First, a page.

We received a nice note and a reading recommendation that we thought we would pass along:
Thanks so much for the Perishable Pundit. I learn something every time I read it. I’ve found it especially useful for my policy class.
Regarding the financial crises, I would recommend reading:
The lesson I got from it is we’ve been through this before and we’ll pick up the pieces and go on. But it will shake up the world order. And we’re extremely short-sighted about these “crises.” Historically, greed has tended to eventually overcome good sense.
We appreciate the kind words and are pleased to know we have helped Professor Novak’s policy class. We need good policy very much so if we can make a contribution that is terrific.
We haven’t read Professor Ferguson’s new book, but the comments Professor Novak makes reminds us of two things:
First, there is a hint of some of the work of Columbia University’s Joseph E. Stiglitz, a Nobel Prize-winning economist whose work has revolved around “Information Economics” and specifically the notion that markets operate with imperfect information and imperfect competition. He suggests that capitalism has a tendency toward instability, because during the good times people are prepared to assume greater and greater risks. The longer the good times last, the more risk they are willing to assume, until it all comes crashing down. But rather than attributing this to greed, as Professor Novak implies, Stiglitz attributes it to imperfect information. Much of the presentation the Pundit gave on food safety at Cornell University at the very first Produce Executive Development Program drew on the thought of George Akerlof, whose seminal work, “The Market for ‘Lemons’: Quality Uncertainty and the Market Mechanism,’ dealt not with the fruit but second-hand cars and evaluated a market in which asymmetrical information is typical, specifically that sellers know more about the product than buyers. It was this work that really launched the whole field of thought.
Second, Professor Novak’s comment about “shaking up the world order” reminds us of a scene from the Rodgers and Hammerstein musical South Pacific, based on James A. Michener’s Tales of the South Pacific.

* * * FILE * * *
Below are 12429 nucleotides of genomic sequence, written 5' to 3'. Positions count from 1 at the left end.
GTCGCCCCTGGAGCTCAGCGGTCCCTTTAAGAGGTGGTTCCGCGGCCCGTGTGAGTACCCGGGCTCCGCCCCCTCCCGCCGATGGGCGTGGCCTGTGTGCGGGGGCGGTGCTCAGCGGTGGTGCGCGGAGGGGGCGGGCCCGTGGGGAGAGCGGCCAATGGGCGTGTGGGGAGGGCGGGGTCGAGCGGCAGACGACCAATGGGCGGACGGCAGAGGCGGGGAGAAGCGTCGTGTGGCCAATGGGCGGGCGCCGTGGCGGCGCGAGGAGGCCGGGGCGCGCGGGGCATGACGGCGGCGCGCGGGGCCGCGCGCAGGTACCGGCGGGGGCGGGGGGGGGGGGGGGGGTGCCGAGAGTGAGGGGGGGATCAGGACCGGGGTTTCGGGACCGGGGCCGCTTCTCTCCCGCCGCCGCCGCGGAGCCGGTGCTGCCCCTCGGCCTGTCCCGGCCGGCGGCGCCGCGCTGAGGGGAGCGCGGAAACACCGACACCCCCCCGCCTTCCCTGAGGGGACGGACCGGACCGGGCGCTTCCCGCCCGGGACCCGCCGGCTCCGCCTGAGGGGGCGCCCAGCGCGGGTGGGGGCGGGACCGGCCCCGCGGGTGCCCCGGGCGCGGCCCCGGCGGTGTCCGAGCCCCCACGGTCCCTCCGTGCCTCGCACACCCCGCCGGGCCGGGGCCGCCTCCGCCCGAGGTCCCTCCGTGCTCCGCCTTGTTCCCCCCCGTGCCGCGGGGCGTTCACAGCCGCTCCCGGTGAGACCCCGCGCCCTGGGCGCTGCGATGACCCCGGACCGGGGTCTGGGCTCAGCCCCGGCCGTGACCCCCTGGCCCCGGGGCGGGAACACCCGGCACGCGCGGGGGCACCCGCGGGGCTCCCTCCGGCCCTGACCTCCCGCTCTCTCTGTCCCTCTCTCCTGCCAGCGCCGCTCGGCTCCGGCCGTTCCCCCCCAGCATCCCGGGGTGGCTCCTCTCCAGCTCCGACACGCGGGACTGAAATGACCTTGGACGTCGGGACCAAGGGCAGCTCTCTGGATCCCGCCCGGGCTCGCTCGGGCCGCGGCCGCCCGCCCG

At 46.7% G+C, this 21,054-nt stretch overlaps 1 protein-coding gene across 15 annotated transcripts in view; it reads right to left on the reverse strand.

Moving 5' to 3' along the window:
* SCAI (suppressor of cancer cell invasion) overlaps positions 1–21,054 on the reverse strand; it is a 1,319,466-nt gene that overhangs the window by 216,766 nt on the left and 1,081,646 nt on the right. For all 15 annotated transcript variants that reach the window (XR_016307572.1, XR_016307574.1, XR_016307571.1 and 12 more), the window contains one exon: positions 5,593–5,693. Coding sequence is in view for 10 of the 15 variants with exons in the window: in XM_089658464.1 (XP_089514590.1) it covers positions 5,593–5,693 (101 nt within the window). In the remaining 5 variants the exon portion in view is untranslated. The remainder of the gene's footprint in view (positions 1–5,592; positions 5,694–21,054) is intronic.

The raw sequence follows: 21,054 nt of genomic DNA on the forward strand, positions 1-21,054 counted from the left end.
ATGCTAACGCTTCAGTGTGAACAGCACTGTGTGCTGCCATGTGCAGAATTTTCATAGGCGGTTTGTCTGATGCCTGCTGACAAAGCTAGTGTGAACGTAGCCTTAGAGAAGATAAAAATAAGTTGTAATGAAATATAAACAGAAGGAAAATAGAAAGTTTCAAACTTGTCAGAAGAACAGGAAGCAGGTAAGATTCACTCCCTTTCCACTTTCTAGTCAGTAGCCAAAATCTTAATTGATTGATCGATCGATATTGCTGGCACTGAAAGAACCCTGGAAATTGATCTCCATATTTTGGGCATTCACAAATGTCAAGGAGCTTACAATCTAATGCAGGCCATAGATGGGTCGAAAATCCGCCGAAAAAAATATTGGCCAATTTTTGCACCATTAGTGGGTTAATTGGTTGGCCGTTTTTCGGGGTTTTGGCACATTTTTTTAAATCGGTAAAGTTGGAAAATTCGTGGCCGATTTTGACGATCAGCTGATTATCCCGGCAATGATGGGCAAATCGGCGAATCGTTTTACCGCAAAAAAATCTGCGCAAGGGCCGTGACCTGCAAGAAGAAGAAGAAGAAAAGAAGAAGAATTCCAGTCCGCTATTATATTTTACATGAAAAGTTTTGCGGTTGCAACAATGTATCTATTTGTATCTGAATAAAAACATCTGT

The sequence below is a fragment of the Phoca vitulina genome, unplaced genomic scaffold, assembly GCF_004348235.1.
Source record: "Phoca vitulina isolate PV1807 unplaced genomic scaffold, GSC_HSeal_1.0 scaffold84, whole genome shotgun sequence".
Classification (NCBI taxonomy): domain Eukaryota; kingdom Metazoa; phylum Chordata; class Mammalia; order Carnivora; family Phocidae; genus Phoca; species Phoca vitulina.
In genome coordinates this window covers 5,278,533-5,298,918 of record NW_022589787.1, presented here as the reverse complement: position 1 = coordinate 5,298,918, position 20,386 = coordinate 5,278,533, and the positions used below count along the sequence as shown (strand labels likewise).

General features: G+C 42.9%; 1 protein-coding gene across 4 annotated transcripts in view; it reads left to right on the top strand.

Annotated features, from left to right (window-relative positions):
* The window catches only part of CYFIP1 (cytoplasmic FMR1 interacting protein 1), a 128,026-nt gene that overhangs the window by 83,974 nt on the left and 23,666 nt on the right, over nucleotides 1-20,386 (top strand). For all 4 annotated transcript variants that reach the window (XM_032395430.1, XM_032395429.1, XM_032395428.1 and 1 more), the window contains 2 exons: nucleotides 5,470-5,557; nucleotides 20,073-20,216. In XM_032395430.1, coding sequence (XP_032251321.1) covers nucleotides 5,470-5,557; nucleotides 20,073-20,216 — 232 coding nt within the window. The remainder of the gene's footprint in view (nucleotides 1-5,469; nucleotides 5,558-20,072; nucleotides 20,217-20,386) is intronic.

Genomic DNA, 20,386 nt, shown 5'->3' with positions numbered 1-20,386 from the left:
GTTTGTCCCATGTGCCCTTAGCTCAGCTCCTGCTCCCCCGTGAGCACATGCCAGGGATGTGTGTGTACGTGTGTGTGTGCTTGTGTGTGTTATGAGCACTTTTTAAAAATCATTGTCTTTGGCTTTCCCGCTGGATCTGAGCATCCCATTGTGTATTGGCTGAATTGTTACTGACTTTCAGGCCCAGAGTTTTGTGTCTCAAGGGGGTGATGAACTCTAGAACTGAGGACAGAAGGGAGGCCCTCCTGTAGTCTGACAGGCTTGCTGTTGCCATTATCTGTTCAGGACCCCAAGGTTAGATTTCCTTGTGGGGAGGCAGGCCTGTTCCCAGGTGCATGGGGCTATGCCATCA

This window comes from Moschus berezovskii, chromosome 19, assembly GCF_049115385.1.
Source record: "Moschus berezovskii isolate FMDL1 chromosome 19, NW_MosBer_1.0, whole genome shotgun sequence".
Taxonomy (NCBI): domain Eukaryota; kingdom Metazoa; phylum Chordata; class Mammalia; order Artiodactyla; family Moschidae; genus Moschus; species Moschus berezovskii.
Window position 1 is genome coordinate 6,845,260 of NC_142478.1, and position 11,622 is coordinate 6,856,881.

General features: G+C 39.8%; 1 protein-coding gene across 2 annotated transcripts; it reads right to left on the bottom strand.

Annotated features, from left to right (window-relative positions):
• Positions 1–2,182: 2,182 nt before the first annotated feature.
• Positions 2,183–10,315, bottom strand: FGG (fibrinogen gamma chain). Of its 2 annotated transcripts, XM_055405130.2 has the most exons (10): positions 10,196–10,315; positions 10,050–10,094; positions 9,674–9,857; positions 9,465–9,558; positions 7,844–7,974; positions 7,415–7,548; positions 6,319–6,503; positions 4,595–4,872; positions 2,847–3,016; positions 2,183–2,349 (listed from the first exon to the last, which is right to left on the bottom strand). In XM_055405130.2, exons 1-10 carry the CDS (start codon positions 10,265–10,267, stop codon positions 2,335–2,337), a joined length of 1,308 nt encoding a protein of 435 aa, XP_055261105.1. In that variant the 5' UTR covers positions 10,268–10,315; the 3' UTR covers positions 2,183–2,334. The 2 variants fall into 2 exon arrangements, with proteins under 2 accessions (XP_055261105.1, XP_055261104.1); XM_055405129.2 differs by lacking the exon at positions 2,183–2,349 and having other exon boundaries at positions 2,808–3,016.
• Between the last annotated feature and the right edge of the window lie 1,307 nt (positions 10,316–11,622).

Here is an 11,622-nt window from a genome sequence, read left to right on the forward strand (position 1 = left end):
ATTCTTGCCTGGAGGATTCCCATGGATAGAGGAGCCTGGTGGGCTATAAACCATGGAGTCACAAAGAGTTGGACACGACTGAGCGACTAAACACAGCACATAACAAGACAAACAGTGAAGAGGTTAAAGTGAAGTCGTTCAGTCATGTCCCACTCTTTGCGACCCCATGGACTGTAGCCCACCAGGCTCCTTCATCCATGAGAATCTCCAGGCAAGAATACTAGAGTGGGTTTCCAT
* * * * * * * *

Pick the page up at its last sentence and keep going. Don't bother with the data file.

The Jr. Pundit Primo, aka William, age 7, has been appearing in a school production of South Pacific, so we’ve been watching the classic film version of South Pacific. There is a scene in which the Mitzi Gaynor character (Mary Martin in the Broadway show) explains that she just can’t buy into the notion that the war is the end of the world, and she goes on to sing A Cockeyed Optimist. The more worldly character of Emile De Becque, a French plantation owner, played on Broadway by Metropolitan Opera star Ezio Pinza and in the film by Rossano Brazzi, enjoys her exuberance but knows the truth. When she says that she refuses to believe it is the end of the world, he responds with agreement but qualifies it by saying: “The end of some worlds, perhaps.”
So it strikes us that the world doesn’t end, but many worlds do end in a crisis, such as this financial experience. Hopes and dreams of individual people and families, maybe whole countries, are shattered and changed forever.
Long after the recovery comes and overall levels of prosperity may be as high as ever, there will be dreams stolen, hopes crushed and people forgotten.
As we said, good policy is very important. We wish Professor Novak and his students well.
Of course, getting all maudlin doesn’t help either, so we leave you with Ezio Pinza and Mary Martin in a 1954 television special sponsored by General Foods reviving their classic Broadway rendition of Some Enchanted Evening: